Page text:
January 2013: Is travel insurance a good idea? Maybe, maybe not.
- First, crunch some numbers. A tour package may have set cancellation penalties in the back of the brochure, but hotels can usually be cancelled within 24 hours. If you’re not traveling for four months, why take out insurance that covers a hotel? Make sure you know the risk you want the insurance to cover. Flying? Cheap airline tickets tend to be nonrefundable – so could you take out insurance for the flight portion but skip the hotel? That would save a few bucks.
- Second, make sure the insurance is really insurance. If you’re not willing to read the fine print, it could be money thrown out with the garbage. They may call it “trip assurance.” (Insert joke here about “ass” versus “ins.”) It might cover “a medical emergency that occurs within two days before departure,” worded in a nice comforting way – but does it cover the complete cost of your trip? Does it cover you if a family member dies or only if you get sick? Does it cover any sickness while in Orlando? And if so, how does it reimburse you? An insurance policy is only as good as the company’s speed of reimbursement, assuming it reimburses you at all.
- Third, assuming it’s legit, what kind of insurance is it? Trip cancellation insurance is most popular, but that doesn’t imply any kind of medical coverage while away. (This becomes even more important if you’re slipping a cruise or other out-of-the-country trip into the itinerary since Medicare and other policies don’t always pay for problems in foreign countries.) You can also insure baggage, flights, etc. Sometimes they all come in a single policy; usually they don’t.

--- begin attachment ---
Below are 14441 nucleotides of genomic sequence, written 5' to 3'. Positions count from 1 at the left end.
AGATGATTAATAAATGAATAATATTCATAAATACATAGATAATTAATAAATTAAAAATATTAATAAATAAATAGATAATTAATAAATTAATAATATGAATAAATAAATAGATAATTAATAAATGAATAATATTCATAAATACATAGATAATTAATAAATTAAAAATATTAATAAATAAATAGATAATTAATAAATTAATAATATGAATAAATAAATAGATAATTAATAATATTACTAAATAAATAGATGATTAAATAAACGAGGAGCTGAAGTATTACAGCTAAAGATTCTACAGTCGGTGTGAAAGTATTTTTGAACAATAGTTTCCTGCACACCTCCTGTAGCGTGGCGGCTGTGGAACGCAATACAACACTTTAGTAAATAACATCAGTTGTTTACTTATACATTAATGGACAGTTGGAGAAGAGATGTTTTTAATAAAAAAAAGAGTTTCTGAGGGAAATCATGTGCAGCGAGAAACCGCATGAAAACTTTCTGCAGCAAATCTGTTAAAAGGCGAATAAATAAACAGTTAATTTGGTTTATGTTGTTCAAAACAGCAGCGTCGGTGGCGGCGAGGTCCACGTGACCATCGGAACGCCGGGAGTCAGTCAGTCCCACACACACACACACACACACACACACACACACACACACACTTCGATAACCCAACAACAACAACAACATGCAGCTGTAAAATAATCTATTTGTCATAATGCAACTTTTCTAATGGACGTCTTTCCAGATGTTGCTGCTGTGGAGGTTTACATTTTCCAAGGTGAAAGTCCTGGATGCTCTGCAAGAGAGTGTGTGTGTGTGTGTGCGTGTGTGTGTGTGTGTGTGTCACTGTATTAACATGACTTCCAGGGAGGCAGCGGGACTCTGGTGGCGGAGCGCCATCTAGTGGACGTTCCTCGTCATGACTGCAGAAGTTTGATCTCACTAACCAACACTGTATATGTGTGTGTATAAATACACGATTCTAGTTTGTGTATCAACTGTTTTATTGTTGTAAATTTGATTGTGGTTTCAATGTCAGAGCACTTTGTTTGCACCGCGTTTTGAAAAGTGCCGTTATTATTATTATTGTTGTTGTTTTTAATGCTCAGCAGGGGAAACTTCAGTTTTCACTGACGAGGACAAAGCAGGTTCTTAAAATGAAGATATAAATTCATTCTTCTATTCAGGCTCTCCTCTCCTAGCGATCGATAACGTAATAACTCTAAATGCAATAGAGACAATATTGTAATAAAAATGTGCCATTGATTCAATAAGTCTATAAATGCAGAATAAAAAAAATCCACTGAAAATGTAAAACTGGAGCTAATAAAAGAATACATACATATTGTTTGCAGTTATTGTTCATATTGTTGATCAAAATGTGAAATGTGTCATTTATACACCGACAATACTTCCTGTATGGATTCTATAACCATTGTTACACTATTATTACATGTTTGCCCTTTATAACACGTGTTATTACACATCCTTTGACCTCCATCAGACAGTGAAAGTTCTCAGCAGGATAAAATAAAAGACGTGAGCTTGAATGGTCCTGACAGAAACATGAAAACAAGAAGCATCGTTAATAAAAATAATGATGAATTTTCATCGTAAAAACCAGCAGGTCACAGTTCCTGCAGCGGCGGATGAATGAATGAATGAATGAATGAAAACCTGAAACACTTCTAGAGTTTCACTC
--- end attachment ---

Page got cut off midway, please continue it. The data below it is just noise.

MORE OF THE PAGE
- Fourth, take a good look at the amount of risk you can stomach. Do you keep all your money in CDs because they’re FDIC insured? Take the insurance. Do you feel comfortable putting all your winnings on horse No. 9, “Bound to Fail,” in the seventh race? Skip the insurance.
Ninety-eight percent of the time, travel insurance is money you’ll wish you had in Orlando – but if something happens, you’ll really wish you had it.
You throw the dice and you take your chances.